Pay-as-you-go option for capital improvement passes in Alabama

Alabama local governments have an alternative way to fund capital improvements after voters approved a Nov. 8 ballot measure that will open up special tax revenue for pay-as-you-go projects.

Amendment 6 allows local officials to access a pool of funds traditionally set aside for bond debt service payments to now pay up front for piecemeal capital improvements.

By granting access to a pre-determined funding framework, the measure will give city officials more flexibility in determining the size or timeline of a particular project, while limiting the amount of interest-bearing debt needed to fund improvements, state rep Mike said of the District 10 Ball, which presented the funding proposal to the state legislature in February. Ultimately, this translates into net savings for municipalities.

The Alabama State Capital Building in Montgomery, Alabama.

Bloomberg News

“The constitutional amendment was already in place, the tax was in place and the money is coming in,” Ball said. “Municipalities didn’t want to have to go into debt to fund projects.”

The measure received strong bipartisan support from state legislatures ahead of the vote.

Mayor Ron Anders Jr. of Auburn, Mayor Tommy Battle of Huntsville and Mayor Randall Woodfin of Birmingham in commentary urged voters to approve the measure, saying Alabama’s capital funding system is “antiquated” and based on “decades-old deep regulations.” within the legal system of Alabama.”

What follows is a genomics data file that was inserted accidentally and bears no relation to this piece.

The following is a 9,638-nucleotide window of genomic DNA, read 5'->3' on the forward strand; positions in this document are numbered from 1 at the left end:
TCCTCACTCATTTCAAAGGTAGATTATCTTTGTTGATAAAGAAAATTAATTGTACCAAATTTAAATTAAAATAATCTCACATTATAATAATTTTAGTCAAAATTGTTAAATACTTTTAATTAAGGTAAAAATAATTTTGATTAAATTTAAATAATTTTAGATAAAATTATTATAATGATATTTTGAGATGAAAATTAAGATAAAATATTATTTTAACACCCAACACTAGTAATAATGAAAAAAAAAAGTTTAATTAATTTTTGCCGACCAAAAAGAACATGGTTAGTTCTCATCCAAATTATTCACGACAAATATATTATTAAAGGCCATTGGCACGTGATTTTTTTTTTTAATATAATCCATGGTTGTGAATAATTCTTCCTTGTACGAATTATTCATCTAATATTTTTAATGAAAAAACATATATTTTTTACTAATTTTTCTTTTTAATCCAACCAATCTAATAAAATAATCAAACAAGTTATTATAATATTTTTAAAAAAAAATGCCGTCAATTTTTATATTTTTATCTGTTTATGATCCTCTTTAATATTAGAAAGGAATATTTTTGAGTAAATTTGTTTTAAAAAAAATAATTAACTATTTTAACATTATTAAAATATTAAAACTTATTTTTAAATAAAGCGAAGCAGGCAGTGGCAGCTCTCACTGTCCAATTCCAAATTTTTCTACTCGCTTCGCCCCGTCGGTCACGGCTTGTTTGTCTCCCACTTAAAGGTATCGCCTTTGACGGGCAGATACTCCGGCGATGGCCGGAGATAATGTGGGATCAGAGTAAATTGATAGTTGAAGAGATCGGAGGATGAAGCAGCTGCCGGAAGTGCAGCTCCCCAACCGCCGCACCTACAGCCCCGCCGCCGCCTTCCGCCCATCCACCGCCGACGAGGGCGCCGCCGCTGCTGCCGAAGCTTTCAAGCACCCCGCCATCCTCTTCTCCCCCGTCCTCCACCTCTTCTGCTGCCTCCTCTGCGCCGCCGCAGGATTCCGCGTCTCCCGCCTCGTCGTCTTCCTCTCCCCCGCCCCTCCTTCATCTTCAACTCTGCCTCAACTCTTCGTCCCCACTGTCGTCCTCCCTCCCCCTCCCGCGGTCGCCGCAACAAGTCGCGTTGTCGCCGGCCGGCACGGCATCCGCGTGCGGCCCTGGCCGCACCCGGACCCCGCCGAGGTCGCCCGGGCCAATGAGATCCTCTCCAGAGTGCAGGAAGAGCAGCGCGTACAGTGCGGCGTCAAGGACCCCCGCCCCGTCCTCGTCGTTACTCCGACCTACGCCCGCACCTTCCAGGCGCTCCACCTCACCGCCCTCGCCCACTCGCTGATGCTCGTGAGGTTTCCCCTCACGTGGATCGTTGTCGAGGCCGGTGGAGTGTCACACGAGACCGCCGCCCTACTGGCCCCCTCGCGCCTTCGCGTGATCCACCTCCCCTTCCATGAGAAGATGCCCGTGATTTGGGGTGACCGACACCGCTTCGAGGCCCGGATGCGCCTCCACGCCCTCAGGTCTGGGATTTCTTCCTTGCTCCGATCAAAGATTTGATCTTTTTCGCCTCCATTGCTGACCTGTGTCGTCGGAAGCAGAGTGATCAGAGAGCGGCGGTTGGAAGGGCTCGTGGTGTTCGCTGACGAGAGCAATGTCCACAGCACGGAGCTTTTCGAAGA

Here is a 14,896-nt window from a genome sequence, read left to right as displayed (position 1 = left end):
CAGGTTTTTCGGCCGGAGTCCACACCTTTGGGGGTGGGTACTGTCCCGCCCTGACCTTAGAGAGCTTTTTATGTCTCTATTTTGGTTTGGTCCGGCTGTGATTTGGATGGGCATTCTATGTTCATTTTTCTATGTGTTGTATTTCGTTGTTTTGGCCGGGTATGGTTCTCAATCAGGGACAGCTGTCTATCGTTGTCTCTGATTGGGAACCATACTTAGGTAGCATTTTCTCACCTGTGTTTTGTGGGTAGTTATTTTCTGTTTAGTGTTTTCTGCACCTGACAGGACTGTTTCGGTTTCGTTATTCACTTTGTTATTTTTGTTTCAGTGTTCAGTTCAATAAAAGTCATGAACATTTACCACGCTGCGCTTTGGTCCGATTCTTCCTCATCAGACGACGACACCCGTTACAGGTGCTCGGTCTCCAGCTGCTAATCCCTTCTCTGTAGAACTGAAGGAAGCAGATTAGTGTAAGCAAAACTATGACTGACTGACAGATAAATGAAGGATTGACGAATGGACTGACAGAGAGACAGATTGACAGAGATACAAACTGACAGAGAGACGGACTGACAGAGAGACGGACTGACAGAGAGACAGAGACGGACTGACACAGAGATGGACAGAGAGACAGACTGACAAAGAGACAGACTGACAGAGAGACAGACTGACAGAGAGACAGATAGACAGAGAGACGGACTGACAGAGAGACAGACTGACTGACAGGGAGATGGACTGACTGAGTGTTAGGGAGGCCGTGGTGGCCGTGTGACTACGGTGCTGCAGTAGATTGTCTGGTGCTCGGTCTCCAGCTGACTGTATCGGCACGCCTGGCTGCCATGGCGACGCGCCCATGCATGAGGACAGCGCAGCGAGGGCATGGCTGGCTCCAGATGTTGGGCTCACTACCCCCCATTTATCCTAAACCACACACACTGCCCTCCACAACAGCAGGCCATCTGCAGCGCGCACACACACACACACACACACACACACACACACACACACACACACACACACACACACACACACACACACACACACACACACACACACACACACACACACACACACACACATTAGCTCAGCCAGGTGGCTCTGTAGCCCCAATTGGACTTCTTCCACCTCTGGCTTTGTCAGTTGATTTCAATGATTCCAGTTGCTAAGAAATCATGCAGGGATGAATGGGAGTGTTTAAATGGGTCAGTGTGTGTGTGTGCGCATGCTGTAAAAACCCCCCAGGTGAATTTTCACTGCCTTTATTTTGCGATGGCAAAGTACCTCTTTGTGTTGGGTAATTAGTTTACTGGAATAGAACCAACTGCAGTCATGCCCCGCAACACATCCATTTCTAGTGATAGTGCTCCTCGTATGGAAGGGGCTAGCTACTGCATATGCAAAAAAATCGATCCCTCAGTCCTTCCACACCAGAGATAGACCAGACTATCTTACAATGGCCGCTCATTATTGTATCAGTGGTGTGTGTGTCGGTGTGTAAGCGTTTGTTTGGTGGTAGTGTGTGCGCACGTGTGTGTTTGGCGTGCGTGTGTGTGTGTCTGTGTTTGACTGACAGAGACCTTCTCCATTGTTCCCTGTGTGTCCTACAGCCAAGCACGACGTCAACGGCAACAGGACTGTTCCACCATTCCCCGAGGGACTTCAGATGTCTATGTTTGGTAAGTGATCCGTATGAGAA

“Some cities have to borrow money at interest to build a fire station instead of paying for it with their earnings,” the trio said in the comment. “It hurts the citizens of Alabama when their local governments have to shoulder cumbersome interest and loan closing costs in situations where they should be able to pay.”

Ball said the approved proposal means city officials now have the ability to quickly access smaller sums of money than is possible through traditional bond issuance, expanding the scope of projects that cities and counties can independently undertake.

This will help communities match projects and funding to the pace of their individual economic development, Ball said.

Huntsville, the state’s largest and fastest growing city, has nearly doubled its population in the last 10 years and its economy is growing rapidly. The city, and others like her who seek wide-ranging improvements in transportation and business infrastructure to accommodate economic growth, will benefit from the proposal and the additional flow of funding that will result.

“There’s tons of stuff, and I’ll let the big heads of town figure it out,” Ball said. “But we’ve got more things to do in Huntsville than we’ll ever have money because we’re growing so fast, and this is going to help to be one step ahead of the growth.”